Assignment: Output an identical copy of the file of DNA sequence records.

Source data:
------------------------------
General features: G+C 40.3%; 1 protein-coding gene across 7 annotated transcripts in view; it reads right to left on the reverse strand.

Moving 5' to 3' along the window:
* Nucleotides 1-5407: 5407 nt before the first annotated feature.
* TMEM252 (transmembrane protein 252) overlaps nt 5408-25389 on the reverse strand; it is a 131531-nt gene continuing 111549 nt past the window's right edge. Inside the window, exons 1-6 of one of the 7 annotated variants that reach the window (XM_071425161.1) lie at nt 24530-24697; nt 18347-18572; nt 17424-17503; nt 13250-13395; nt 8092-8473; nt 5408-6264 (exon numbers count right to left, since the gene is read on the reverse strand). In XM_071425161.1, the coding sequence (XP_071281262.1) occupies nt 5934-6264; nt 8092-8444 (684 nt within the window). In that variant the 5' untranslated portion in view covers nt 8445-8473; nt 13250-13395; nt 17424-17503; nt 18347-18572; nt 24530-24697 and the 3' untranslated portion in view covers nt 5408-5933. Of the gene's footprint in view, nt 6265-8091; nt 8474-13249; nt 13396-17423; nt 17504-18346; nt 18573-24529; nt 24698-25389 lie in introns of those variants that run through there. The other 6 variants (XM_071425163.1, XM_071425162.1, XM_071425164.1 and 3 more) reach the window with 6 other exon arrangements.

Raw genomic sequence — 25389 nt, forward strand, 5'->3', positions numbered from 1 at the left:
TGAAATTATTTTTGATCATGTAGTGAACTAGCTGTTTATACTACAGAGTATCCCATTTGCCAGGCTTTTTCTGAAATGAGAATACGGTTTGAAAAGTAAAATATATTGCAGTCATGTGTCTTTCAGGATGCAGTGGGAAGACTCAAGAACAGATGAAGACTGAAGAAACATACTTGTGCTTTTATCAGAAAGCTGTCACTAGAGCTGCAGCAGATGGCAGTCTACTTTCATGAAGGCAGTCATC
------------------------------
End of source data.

General features: G+C 40.3%; 1 protein-coding gene across 7 annotated transcripts in view; it reads right to left on the reverse strand.

Moving 5' to 3' along the window:
* Nucleotides 1-5407: 5407 nt before the first annotated feature.
* TMEM252 (transmembrane protein 252) overlaps nt 5408-25389 on the reverse strand; it is a 131531-nt gene continuing 111549 nt past the window's right edge. Inside the window, exons 1-6 of one of the 7 annotated variants that reach the window (XM_071425161.1) lie at nt 24530-24697; nt 18347-18572; nt 17424-17503; nt 13250-13395; nt 8092-8473; nt 5408-6264 (exon numbers count right to left, since the gene is read on the reverse strand). In XM_071425161.1, the coding sequence (XP_071281262.1) occupies nt 5934-6264; nt 8092-8444 (684 nt within the window). In that variant the 5' untranslated portion in view covers nt 8445-8473; nt 13250-13395; nt 17424-17503; nt 18347-18572; nt 24530-24697 and the 3' untranslated portion in view covers nt 5408-5933. Of the gene's footprint in view, nt 6265-8091; nt 8474-13249; nt 13396-17423; nt 17504-18346; nt 18573-24529; nt 24698-25389 lie in introns of those variants that run through there. The other 6 variants (XM_071425163.1, XM_071425162.1, XM_071425164.1 and 3 more) reach the window with 6 other exon arrangements.

Raw genomic sequence — 25389 nt, forward strand, 5'->3', positions numbered from 1 at the left:
TGAAATTATTTTTGATCATGTAGTGAACTAGCTGTTTATACTACAGAGTATCCCATTTGCCAGGCTTTTTCTGAAATGAGAATACGGTTTGAAAAGTAAAATATATTGCAGTCATGTGTCTTTCAGGATGCAGTGGGAAGACTCAAGAACAGATGAAGACTGAAGAAACATACTTGTGCTTTTATCAGAAAGCTGTCACTAGAGCTGCAGCAGATGGCAGTCTACTTTCATGAAGGCAGTCATC